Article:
# problem in diagonalizing a matrix

• Nov 17th 2010, 06:08 AM
kumaran5555
problem in diagonalizing a matrix
$\displaystyle \begin{bmatrix}-1&-1&1\\0&-2&1\\0&0&-1\end{bmatrix}$

Eigenvalues of the matrix are -1,-1,-2.

-1 with algebric multiplicity 2.

Eigenvectors for -1 are $\displaystyle \begin{bmatrix}1\\0\\0\end{bmatrix}$ and $\displaystyle \begin{bmatrix}0\\1\\1\end{bmatrix}$

I am finding difficulty in getting eigenvectors for -2.

$\displaystyle \begin{bmatrix}1&-1&1\\0&0&1\\0&0&1\end{bmatrix}\begin{bmatrix}x\\y\ \z\end{bmatrix}$=$\displaystyle \begin{bmatrix}0\\0\\0\end{bmatrix}$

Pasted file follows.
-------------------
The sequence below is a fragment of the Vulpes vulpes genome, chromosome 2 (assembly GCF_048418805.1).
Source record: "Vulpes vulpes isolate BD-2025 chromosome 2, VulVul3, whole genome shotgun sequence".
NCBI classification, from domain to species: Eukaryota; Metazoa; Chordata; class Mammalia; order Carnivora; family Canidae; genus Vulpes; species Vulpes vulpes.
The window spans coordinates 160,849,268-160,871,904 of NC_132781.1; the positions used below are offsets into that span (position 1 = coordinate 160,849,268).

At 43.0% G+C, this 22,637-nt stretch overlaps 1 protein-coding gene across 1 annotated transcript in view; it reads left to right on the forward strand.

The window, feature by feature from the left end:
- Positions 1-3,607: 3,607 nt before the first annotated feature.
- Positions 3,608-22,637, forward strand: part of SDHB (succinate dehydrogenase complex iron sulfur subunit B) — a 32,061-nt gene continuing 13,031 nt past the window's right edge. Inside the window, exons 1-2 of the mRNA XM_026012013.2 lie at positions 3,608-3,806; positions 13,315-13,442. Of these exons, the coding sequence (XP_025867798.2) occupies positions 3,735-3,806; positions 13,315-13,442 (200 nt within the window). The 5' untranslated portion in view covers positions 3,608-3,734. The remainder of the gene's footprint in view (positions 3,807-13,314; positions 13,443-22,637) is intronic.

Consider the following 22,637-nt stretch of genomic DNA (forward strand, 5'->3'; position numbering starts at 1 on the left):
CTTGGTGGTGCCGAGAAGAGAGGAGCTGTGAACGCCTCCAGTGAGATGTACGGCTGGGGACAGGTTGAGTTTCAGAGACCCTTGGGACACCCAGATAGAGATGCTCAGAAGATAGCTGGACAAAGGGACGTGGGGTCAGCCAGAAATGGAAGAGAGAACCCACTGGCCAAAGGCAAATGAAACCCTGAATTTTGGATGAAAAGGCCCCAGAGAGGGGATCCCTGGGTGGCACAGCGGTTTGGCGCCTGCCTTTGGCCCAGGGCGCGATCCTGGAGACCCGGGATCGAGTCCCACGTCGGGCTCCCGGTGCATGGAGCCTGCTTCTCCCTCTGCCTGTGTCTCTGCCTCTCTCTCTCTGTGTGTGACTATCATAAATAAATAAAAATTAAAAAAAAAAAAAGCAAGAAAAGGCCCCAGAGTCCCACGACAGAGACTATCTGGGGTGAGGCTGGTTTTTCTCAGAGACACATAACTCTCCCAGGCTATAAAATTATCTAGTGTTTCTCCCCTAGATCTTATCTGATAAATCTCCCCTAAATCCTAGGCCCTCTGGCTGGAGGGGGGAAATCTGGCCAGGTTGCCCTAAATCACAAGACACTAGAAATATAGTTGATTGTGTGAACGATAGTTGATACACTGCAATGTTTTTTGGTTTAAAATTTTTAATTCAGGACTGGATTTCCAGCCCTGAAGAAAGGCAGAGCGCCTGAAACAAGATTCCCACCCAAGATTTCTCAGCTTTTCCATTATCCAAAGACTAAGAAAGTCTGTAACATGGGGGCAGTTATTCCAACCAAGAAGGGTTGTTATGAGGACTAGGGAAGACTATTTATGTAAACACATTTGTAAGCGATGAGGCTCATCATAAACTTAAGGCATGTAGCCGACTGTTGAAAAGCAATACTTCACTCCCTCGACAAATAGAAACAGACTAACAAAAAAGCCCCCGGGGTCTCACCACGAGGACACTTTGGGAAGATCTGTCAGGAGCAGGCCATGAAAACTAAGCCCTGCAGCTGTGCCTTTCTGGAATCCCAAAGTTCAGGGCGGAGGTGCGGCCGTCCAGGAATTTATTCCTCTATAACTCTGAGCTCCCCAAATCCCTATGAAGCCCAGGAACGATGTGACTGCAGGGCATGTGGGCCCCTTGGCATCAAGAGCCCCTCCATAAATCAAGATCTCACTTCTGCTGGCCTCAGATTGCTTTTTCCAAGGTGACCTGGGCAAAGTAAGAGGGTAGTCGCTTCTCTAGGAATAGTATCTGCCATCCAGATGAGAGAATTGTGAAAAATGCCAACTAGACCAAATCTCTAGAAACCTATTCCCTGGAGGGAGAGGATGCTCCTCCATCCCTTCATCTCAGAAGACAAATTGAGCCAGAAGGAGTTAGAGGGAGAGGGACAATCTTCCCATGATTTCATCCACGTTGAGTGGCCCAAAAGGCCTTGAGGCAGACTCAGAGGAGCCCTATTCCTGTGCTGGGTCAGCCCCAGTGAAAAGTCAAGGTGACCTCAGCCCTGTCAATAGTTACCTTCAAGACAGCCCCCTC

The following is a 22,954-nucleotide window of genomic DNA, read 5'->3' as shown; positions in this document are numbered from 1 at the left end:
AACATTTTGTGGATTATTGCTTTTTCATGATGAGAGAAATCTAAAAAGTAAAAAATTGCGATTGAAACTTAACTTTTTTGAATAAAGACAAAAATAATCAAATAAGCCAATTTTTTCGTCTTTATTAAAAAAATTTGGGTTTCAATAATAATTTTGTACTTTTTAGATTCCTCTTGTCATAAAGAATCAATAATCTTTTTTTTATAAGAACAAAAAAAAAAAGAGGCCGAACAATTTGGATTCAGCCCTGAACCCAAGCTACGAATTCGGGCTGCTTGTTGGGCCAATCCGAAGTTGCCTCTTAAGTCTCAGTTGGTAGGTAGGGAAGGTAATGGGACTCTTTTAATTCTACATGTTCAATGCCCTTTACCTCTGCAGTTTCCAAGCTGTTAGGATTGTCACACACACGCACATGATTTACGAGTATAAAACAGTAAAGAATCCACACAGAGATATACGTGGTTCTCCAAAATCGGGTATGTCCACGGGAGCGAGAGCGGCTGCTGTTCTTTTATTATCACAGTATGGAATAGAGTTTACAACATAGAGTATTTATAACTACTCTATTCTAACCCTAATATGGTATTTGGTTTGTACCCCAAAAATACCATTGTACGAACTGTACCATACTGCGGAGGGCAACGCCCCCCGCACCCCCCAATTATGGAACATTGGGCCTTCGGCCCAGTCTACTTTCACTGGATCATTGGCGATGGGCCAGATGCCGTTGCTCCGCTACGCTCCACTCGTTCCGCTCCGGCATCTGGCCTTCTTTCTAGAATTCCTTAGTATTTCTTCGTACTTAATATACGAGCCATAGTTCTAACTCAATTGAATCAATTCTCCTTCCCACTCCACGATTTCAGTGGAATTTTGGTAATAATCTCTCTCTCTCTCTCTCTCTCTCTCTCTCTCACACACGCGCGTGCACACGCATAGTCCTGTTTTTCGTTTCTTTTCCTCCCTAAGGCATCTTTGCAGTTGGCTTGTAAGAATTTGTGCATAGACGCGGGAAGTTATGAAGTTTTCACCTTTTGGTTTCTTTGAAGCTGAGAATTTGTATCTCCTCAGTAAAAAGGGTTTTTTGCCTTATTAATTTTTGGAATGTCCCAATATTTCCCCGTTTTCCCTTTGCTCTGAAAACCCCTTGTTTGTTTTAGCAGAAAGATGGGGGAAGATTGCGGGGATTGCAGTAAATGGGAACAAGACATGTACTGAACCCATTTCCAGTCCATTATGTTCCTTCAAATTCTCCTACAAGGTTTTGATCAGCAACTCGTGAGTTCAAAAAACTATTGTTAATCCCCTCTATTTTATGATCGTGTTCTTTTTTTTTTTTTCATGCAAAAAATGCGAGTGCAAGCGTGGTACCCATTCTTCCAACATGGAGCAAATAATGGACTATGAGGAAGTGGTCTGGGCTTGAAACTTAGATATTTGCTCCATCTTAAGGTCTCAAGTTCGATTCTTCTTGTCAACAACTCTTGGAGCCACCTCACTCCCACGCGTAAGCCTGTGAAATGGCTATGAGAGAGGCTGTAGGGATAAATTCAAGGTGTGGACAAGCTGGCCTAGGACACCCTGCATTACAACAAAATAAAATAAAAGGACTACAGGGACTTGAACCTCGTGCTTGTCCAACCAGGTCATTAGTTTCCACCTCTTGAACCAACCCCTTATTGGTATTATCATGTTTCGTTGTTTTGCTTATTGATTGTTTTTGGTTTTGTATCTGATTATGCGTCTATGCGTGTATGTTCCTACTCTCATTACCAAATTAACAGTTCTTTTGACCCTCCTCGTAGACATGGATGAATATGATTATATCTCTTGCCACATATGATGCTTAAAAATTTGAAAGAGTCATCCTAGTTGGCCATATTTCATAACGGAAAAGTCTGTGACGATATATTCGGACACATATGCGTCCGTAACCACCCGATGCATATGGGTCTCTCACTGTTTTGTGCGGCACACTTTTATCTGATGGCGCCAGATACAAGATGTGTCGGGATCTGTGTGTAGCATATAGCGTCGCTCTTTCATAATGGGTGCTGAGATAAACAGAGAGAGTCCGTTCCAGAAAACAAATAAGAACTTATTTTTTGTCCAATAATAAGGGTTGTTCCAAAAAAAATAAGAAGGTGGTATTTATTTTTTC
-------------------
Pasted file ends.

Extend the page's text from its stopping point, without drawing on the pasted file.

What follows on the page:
How to solve this.

I am getting z=0,y=0,and x=y-z.

Can anyone help me.
• Nov 17th 2010, 06:25 AM
FernandoRevilla
Quote:

Originally Posted by kumaran5555
I am getting z=0,y=0,and x=y-z.

Why $\displaystyle y=0$ ?. We have:

$\displaystyle (x,y,z)=(y,y,0)=y(1,1,0)$

Regards.
• Nov 17th 2010, 06:29 AM
kumaran5555
I am just lost !!
• Nov 17th 2010, 07:41 AM
HallsofIvy
You do NOT get y= 0.
$\displaystyle \begin{bmatrix}1&-1&1\\0&0&1\\0&0&1\end{bmatrix}\begin{bmatrix}x\\y\ \z\end{bmatrix}$
is equivalent to the equations x- y+ z= 0, z= 0, and z= 0. That is, the last two equations are both z= 0.

With that, x- y+ 0= 0 so y= x. Any eigenvector is of the form <x, y, z>= <x, x, 0>= x<1, 1, 0>.